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December 18, 2012updated Feb 08, 2013


By Chris Boyle

It’s one of the most esoteric complications and yet what it does is at the heart of how we keep track of time.

If you look at a watch with the equation of time complication you’ll see something puzzling: It will look, depending on what other complications are present, more or less like an ordinary watch, but you’ll also see a hand that points to a semicircular scale that reads from “-15” to “+15.”

That’s the most customary way of showing the equation of time, which is basically the difference between the time a sundial shows and the time a clock in the same location would show.

To understand the equation of time, it’s first necessary to understand how we reckon the passage of a day. For the average person, a day is simply 24 hours, but for an astronomer a day is defined more technically. A day is, of course, one full revolution of the earth on its axis, but how do you tell? You watch the sky. Pick a heavenly body like the sun and the amount of time it takes for the fiery star to return to the same point in the sky is a day.

So far, so good. The problem is that the amount of time it takes for the sun to return to the same point in the sky changes throughout the year. Why? Two basic reasons: The tilt of the earth on its axis (which is also responsible for the seasons) and the fact that our planet’s orbit isn’t perfectly round—it’s an ellipse, which means sometimes the earth travels a bit faster, sometimes a bit slower. The full explanation involves a bit of sight-line geometry, but the result of all this is that sometimes an astronomical day is over a quarter of an hour faster, or close to a quarter of an hour slower, than a day as reckoned by a clock.

A clock tells mean time. If you take the average of how long it takes for the sun to return to the same point in the sky, over the course of a year, you’ll get our standard 24-hour day. True solar time, on the other hand, changes from day to day. Knowing the difference between the two has no practical importance today, but in earlier times tables showing the difference between mean time and true solar time were critical for setting clocks. The sundial in a gentleman’s garden, or, more rigorously, the sightings taken by an astronomer (at, say, the Royal Observatory) could be converted with the help of tables showing the equation of time—or with the aid of a clock or watch showing the equation of time for any given day—into an exact reading of the time by which a precision clock could be set.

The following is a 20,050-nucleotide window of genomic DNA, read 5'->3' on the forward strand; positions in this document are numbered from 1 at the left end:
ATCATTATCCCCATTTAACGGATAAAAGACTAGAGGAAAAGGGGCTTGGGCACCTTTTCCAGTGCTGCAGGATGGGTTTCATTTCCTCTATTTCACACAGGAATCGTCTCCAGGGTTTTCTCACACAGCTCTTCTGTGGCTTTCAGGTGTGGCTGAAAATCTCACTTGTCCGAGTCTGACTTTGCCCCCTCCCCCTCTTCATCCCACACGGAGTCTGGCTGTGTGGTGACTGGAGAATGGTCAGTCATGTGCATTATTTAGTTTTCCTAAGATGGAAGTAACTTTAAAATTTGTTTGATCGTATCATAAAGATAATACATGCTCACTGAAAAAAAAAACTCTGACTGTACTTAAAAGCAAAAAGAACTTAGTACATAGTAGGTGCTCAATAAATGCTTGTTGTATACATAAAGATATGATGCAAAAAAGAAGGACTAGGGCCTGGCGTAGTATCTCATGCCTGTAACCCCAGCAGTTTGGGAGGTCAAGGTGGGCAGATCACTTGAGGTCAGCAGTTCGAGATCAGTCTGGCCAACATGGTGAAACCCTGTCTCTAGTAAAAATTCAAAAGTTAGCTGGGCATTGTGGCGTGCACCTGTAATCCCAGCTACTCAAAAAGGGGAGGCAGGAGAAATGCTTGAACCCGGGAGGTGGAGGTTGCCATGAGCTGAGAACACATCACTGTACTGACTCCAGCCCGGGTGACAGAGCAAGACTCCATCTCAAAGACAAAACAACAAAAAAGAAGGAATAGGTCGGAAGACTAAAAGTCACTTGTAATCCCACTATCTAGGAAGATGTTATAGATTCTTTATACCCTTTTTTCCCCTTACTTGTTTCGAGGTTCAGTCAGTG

It’s as arcane a complication as can be, but for real lovers of watch and clockmaking history, there’s nothing quite like it. The equation of time complication is not difficult to make technically—a simple cam, whose profile is read by the finger of a spring-loaded lever, controls the position of the equation indication—but it’s one of the most romantic of watchmaking complications, thanks to its history and to its encoding of the earth’s movement through the heavens.

One of the most significant watches incorporating the complication is Audemars Piguet’s Jules Audemars Equation of Time, which shows the complication and also incorporates a perpetual calendar; that is, it automatically adjusts for the correct length of each month, including February, even in a leap year. Historically it’s important in another respect: It was the first and remains one of the few watches to show the time of sunrise and sunset at a location specified by the owner, making each watch something of a custom timepiece. Audemars Piguet is most famous for the instantly recognizable Royal Oak wristwatch. In 2010, it made the same complications offered in the roundcased Jules Audemars Equation of Time available in the Royal Oak’s iconic octagonal case as well.

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The equation of time remains to this day a rare complication. Vacheron Constantin, the oldest watch manufacturer in continuous operation in Switzerland—the firm has been in existence since 1755—makes the Vacheron Constantin Patrimony Traditionelle Calibre 2253, one of the most complex timepieces. This watch shows the equation of time, as well as the time of sunrise and sunset (like the Jules Audemars Equation of Time, it is customized for a specific location) and a perpetual calendar. It also incorporates a tourbillon, visible through an opening in the dial, and an astonishing 14-day power reserve. Breguet offers the equation of time as well: The Reference 3477BA/1E/986, with perpetual calendar. Girard-Perregaux’s 1966 Annual Calendar and Equation of Time is one of the most beautiful equation of time watches containing the complication. An annual calendar does everything a perpetual does, except correct for the month of February. It offers nearly the same functionality but is much less complex and fragile.


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